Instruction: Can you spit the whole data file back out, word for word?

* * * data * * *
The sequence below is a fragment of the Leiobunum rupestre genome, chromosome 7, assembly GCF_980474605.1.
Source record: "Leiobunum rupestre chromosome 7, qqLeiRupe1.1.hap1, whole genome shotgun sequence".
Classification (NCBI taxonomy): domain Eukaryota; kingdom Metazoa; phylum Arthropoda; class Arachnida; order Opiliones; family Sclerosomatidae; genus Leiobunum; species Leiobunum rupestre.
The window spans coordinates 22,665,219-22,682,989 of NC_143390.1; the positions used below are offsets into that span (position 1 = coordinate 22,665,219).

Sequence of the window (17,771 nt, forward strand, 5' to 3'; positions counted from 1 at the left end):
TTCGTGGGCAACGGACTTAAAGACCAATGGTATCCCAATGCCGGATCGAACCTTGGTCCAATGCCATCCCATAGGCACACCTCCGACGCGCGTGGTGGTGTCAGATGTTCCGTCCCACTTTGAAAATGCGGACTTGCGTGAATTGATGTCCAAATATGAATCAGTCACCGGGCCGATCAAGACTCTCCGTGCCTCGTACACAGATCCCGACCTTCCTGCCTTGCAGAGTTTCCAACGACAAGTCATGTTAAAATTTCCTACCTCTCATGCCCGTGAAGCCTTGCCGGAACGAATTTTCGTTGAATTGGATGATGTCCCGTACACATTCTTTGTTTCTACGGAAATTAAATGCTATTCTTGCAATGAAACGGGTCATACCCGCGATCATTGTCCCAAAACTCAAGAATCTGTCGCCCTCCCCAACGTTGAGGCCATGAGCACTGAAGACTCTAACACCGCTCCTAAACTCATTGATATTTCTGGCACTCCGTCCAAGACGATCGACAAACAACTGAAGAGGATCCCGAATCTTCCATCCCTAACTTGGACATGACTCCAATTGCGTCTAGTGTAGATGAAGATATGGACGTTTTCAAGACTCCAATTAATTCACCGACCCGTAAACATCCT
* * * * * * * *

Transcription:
The sequence below is a fragment of the Leiobunum rupestre genome, chromosome 7, assembly GCF_980474605.1.
Source record: "Leiobunum rupestre chromosome 7, qqLeiRupe1.1.hap1, whole genome shotgun sequence".
Classification (NCBI taxonomy): domain Eukaryota; kingdom Metazoa; phylum Arthropoda; class Arachnida; order Opiliones; family Sclerosomatidae; genus Leiobunum; species Leiobunum rupestre.
The window spans coordinates 22,665,219-22,682,989 of NC_143390.1; the positions used below are offsets into that span (position 1 = coordinate 22,665,219).

Sequence of the window (17,771 nt, forward strand, 5' to 3'; positions counted from 1 at the left end):
TTCGTGGGCAACGGACTTAAAGACCAATGGTATCCCAATGCCGGATCGAACCTTGGTCCAATGCCATCCCATAGGCACACCTCCGACGCGCGTGGTGGTGTCAGATGTTCCGTCCCACTTTGAAAATGCGGACTTGCGTGAATTGATGTCCAAATATGAATCAGTCACCGGGCCGATCAAGACTCTCCGTGCCTCGTACACAGATCCCGACCTTCCTGCCTTGCAGAGTTTCCAACGACAAGTCATGTTAAAATTTCCTACCTCTCATGCCCGTGAAGCCTTGCCGGAACGAATTTTCGTTGAATTGGATGATGTCCCGTACACATTCTTTGTTTCTACGGAAATTAAATGCTATTCTTGCAATGAAACGGGTCATACCCGCGATCATTGTCCCAAAACTCAAGAATCTGTCGCCCTCCCCAACGTTGAGGCCATGAGCACTGAAGACTCTAACACCGCTCCTAAACTCATTGATATTTCTGGCACTCCGTCCAAGACGATCGACAAACAACTGAAGAGGATCCCGAATCTTCCATCCCTAACTTGGACATGACTCCAATTGCGTCTAGTGTAGATGAAGATATGGACGTTTTCAAGACTCCAATTAATTCACCGACCCGTAAACATCCT